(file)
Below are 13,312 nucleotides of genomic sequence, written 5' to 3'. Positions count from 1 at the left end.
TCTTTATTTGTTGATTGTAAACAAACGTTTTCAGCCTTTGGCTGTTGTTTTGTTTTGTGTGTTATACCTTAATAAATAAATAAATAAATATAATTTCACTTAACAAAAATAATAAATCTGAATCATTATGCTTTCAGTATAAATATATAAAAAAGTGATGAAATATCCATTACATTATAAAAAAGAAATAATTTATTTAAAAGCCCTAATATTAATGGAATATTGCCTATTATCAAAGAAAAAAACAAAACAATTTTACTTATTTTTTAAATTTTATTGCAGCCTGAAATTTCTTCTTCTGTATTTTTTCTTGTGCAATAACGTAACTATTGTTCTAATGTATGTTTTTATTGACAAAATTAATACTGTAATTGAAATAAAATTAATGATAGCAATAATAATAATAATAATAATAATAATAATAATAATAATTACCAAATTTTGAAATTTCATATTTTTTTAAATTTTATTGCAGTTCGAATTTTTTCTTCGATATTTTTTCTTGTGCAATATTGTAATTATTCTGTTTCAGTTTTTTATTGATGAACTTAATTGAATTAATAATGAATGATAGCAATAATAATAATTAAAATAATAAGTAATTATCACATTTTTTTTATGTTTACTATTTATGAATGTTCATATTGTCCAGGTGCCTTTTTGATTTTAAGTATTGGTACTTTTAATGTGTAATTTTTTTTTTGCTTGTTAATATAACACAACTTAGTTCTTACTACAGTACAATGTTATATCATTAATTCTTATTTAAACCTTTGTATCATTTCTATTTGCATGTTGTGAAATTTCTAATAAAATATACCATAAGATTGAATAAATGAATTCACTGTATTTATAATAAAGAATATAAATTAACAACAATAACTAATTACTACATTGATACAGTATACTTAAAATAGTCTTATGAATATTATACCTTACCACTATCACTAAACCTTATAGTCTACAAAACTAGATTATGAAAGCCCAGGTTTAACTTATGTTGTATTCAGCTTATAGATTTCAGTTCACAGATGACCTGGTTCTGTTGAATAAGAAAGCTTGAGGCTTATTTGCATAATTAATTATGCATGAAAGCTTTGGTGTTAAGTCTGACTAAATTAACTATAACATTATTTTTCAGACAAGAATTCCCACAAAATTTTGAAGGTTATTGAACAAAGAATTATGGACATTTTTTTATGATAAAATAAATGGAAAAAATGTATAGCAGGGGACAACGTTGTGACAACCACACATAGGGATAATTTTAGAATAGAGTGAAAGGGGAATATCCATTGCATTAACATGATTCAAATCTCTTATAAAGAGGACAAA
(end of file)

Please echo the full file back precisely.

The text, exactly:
Below are 13,312 nucleotides of genomic sequence, written 5' to 3'. Positions count from 1 at the left end.
TCTTTATTTGTTGATTGTAAACAAACGTTTTCAGCCTTTGGCTGTTGTTTTGTTTTGTGTGTTATACCTTAATAAATAAATAAATAAATATAATTTCACTTAACAAAAATAATAAATCTGAATCATTATGCTTTCAGTATAAATATATAAAAAAGTGATGAAATATCCATTACATTATAAAAAAGAAATAATTTATTTAAAAGCCCTAATATTAATGGAATATTGCCTATTATCAAAGAAAAAAACAAAACAATTTTACTTATTTTTTAAATTTTATTGCAGCCTGAAATTTCTTCTTCTGTATTTTTTCTTGTGCAATAACGTAACTATTGTTCTAATGTATGTTTTTATTGACAAAATTAATACTGTAATTGAAATAAAATTAATGATAGCAATAATAATAATAATAATAATAATAATAATAATAATAATTACCAAATTTTGAAATTTCATATTTTTTTAAATTTTATTGCAGTTCGAATTTTTTCTTCGATATTTTTTCTTGTGCAATATTGTAATTATTCTGTTTCAGTTTTTTATTGATGAACTTAATTGAATTAATAATGAATGATAGCAATAATAATAATTAAAATAATAAGTAATTATCACATTTTTTTTATGTTTACTATTTATGAATGTTCATATTGTCCAGGTGCCTTTTTGATTTTAAGTATTGGTACTTTTAATGTGTAATTTTTTTTTTGCTTGTTAATATAACACAACTTAGTTCTTACTACAGTACAATGTTATATCATTAATTCTTATTTAAACCTTTGTATCATTTCTATTTGCATGTTGTGAAATTTCTAATAAAATATACCATAAGATTGAATAAATGAATTCACTGTATTTATAATAAAGAATATAAATTAACAACAATAACTAATTACTACATTGATACAGTATACTTAAAATAGTCTTATGAATATTATACCTTACCACTATCACTAAACCTTATAGTCTACAAAACTAGATTATGAAAGCCCAGGTTTAACTTATGTTGTATTCAGCTTATAGATTTCAGTTCACAGATGACCTGGTTCTGTTGAATAAGAAAGCTTGAGGCTTATTTGCATAATTAATTATGCATGAAAGCTTTGGTGTTAAGTCTGACTAAATTAACTATAACATTATTTTTCAGACAAGAATTCCCACAAAATTTTGAAGGTTATTGAACAAAGAATTATGGACATTTTTTTATGATAAAATAAATGGAAAAAATGTATAGCAGGGGACAACGTTGTGACAACCACACATAGGGATAATTTTAGAATAGAGTGAAAGGGGAATATCCATTGCATTAACATGATTCAAATCTCTTATAAAGAGGACAAA